What a great story. I was blubbering like I was watching a Hallmark movie. You are a wonderful person. I bet that boy will never forget you. I just wonder about the fool driving the car too fast. If they even had a CLUE

Sig Wynne-Evans said...

What a great story. I was blubbering like a fool watching a Hallmark movie. You are one he'll of a person. I wonder though about the person driving that car in the parking lot. Do they even have a CLUE?

Carol Dean Sharpe said...

Is it any wonder that I fell in love with you the minute I was in your actual presence? *hugs* There is so much to be learned from you. You saved that little boy and I'm sure that (some, though sadly not many) would have done the same had they had the kind of awareness of their surroundings you had. What makes you extra-ordinary - and warms my heart and soul - is how you have interpreted the consequences of those actions. 99.9% would focus on the cost of their actions - possible lifelong pain - rather than the reward - a boy starting kindergarten and the rest of his life. AND you didn't let the boy and his grandmother know the price you paid for your good deed; you didn't put that on his conscience. Brava!!!!!

Thank you so much for sharing this story, for sharing yourself. *hugs*

Cindy Holsclaw said...

What a wonderful story!

Diane Whiting said...

WOW! I'm all teary too, along with everyone else.
Now that the little boy has your phone number, I have visions of him staying in touch with you, and the two of you being dear friends for the rest of your lives! Thanks to you, this young man will grow up, and I think you will be watching him!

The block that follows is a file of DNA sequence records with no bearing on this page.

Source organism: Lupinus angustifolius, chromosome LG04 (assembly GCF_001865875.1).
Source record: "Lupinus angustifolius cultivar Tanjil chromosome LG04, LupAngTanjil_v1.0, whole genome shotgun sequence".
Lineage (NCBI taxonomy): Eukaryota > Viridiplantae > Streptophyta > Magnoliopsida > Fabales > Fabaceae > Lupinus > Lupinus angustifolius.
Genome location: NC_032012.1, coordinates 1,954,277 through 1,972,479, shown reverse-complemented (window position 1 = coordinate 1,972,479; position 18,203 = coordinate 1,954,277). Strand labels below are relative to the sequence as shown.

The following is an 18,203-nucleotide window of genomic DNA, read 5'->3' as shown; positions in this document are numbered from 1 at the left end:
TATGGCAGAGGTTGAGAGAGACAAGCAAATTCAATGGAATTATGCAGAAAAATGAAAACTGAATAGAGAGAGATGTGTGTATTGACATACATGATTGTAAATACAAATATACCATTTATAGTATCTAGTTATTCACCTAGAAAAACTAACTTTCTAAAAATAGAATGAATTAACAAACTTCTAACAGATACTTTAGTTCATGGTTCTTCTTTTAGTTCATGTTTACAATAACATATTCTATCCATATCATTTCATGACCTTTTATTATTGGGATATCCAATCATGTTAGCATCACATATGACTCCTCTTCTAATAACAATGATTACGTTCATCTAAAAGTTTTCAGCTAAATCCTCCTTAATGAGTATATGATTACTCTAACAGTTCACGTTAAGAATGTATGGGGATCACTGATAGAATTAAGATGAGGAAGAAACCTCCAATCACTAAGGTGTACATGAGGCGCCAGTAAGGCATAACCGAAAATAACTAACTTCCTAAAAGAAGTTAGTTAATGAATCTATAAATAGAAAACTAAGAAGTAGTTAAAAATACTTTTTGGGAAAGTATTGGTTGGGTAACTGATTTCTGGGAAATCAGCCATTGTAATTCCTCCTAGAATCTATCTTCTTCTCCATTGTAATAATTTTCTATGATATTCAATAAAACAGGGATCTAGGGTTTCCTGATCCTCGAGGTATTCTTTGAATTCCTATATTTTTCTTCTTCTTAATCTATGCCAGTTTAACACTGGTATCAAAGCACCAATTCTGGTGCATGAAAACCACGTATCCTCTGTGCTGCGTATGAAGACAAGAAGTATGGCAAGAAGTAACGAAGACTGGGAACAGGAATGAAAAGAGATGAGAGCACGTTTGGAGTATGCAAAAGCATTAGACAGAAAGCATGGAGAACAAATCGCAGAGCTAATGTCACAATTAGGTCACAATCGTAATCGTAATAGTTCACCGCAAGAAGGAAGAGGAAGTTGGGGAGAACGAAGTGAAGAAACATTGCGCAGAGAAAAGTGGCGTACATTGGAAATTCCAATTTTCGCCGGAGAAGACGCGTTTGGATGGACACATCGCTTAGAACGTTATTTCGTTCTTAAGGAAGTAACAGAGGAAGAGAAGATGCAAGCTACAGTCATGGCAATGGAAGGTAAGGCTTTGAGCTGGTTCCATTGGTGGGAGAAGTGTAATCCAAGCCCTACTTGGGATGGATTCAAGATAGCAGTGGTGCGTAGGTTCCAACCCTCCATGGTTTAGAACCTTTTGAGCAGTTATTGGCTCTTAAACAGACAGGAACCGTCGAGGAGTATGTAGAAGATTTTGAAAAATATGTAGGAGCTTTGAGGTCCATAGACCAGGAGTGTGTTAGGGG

flyingbeader said...

Oh Beki you got me all tear eyed reading this post. I know how much you have suffered since you first hurt your foot. I had no idea it was to help save that little boy's life. We do things on the spur of the moment not thinking about ourselves or the impact it makes. WE ONLY see that we have to do something anything. And now you will have this little boy thinking of you all the time and how you were his guardian angel. Hugs to you my friend...hugs to you.

Gail Crosman Moore said...

Such an incredible story, then and now, Beki, you ROCK. I am sad that it still and forever will be problematic but I love that you got to see them again~Touching doesn't touch it! xo

Eva Maria Keiser said...

Beautiful story, beautiful you :)

Sharon Wagner said...

Wow! Life is truly amazing when we pause to realize it! Yes, tears here too, so touching.
Hugs and thank you for sharing. You are beautiful all the way through!

Sharon Wagner said...

Wow! Life is truly amazing when we pause to realize it! So touching and yes tears from me too! You are beautiful all the way through! Thank you for sharing!

wwilloww said...

WOW!!! What a truly selfless act!!! So sorry you will have a physical reminder of it for always. I am so impressed with how you told the story. That's some great writing Beki!!! Thanks for sharing so much of you with us!

kmemho said...

Thank you for sharing this. I think it's wonderful that you saw the little boy again. And it was so sweet of him to say Thank you in that way. I hope your injury gets better. BTW, I stopped into your store at that Tucson show (my first) and I was very impressed with your "booth" (more like a mini warehouse). I was in seed bead heaven!

Dee Alcalde said...

I totally just got teary-eyed reading this amazing story. We all can benefit from your selfless act and your humble response when you met the grandmother and boy later, even though you still suffer an injury.